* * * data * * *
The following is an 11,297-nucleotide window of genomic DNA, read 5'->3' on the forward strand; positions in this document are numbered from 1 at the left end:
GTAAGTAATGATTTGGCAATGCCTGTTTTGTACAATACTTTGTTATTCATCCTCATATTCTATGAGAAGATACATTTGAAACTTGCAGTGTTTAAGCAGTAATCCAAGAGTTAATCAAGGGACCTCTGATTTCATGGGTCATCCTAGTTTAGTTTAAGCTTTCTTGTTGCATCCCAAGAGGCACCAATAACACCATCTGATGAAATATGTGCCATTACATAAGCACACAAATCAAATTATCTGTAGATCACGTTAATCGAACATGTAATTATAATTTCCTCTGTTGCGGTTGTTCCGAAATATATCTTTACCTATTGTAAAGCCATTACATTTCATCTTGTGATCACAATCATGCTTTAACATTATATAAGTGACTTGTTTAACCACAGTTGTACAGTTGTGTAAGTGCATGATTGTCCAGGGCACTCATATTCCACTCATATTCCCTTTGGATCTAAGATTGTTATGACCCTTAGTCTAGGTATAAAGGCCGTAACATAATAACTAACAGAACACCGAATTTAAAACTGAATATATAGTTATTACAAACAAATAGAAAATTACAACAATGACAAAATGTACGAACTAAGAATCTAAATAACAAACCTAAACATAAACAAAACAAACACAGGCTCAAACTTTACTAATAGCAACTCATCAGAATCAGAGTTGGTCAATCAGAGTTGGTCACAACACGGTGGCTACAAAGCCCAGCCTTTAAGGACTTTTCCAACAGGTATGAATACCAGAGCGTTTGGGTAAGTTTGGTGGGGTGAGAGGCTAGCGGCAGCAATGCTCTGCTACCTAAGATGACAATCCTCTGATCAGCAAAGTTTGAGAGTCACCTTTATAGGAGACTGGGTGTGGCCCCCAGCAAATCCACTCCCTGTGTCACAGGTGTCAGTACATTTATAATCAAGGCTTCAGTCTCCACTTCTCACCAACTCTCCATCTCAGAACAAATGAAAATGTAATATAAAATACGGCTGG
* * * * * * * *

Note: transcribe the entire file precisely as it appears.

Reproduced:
The following is an 11,297-nucleotide window of genomic DNA, read 5'->3' on the forward strand; positions in this document are numbered from 1 at the left end:
GTAAGTAATGATTTGGCAATGCCTGTTTTGTACAATACTTTGTTATTCATCCTCATATTCTATGAGAAGATACATTTGAAACTTGCAGTGTTTAAGCAGTAATCCAAGAGTTAATCAAGGGACCTCTGATTTCATGGGTCATCCTAGTTTAGTTTAAGCTTTCTTGTTGCATCCCAAGAGGCACCAATAACACCATCTGATGAAATATGTGCCATTACATAAGCACACAAATCAAATTATCTGTAGATCACGTTAATCGAACATGTAATTATAATTTCCTCTGTTGCGGTTGTTCCGAAATATATCTTTACCTATTGTAAAGCCATTACATTTCATCTTGTGATCACAATCATGCTTTAACATTATATAAGTGACTTGTTTAACCACAGTTGTACAGTTGTGTAAGTGCATGATTGTCCAGGGCACTCATATTCCACTCATATTCCCTTTGGATCTAAGATTGTTATGACCCTTAGTCTAGGTATAAAGGCCGTAACATAATAACTAACAGAACACCGAATTTAAAACTGAATATATAGTTATTACAAACAAATAGAAAATTACAACAATGACAAAATGTACGAACTAAGAATCTAAATAACAAACCTAAACATAAACAAAACAAACACAGGCTCAAACTTTACTAATAGCAACTCATCAGAATCAGAGTTGGTCAATCAGAGTTGGTCACAACACGGTGGCTACAAAGCCCAGCCTTTAAGGACTTTTCCAACAGGTATGAATACCAGAGCGTTTGGGTAAGTTTGGTGGGGTGAGAGGCTAGCGGCAGCAATGCTCTGCTACCTAAGATGACAATCCTCTGATCAGCAAAGTTTGAGAGTCACCTTTATAGGAGACTGGGTGTGGCCCCCAGCAAATCCACTCCCTGTGTCACAGGTGTCAGTACATTTATAATCAAGGCTTCAGTCTCCACTTCTCACCAACTCTCCATCTCAGAACAAATGAAAATGTAATATAAAATACGGCTGG